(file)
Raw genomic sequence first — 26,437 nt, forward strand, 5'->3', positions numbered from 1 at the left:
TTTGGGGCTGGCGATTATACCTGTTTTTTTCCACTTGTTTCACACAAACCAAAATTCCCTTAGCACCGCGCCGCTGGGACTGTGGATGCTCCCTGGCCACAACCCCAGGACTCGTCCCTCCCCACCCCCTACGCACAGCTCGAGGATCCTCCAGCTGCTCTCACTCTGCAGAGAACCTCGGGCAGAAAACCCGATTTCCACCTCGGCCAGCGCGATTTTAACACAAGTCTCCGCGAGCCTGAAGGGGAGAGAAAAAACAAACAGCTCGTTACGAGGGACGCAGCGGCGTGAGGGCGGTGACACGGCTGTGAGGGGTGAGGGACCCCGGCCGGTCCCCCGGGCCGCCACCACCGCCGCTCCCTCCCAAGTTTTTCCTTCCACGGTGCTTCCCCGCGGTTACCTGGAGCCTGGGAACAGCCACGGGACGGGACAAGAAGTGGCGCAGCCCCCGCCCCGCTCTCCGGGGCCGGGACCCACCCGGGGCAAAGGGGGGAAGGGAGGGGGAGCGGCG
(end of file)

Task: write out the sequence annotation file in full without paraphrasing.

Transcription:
Raw genomic sequence first — 26,437 nt, forward strand, 5'->3', positions numbered from 1 at the left:
TTTGGGGCTGGCGATTATACCTGTTTTTTTCCACTTGTTTCACACAAACCAAAATTCCCTTAGCACCGCGCCGCTGGGACTGTGGATGCTCCCTGGCCACAACCCCAGGACTCGTCCCTCCCCACCCCCTACGCACAGCTCGAGGATCCTCCAGCTGCTCTCACTCTGCAGAGAACCTCGGGCAGAAAACCCGATTTCCACCTCGGCCAGCGCGATTTTAACACAAGTCTCCGCGAGCCTGAAGGGGAGAGAAAAAACAAACAGCTCGTTACGAGGGACGCAGCGGCGTGAGGGCGGTGACACGGCTGTGAGGGGTGAGGGACCCCGGCCGGTCCCCCGGGCCGCCACCACCGCCGCTCCCTCCCAAGTTTTTCCTTCCACGGTGCTTCCCCGCGGTTACCTGGAGCCTGGGAACAGCCACGGGACGGGACAAGAAGTGGCGCAGCCCCCGCCCCGCTCTCCGGGGCCGGGACCCACCCGGGGCAAAGGGGGGAAGGGAGGGGGAGCGGCG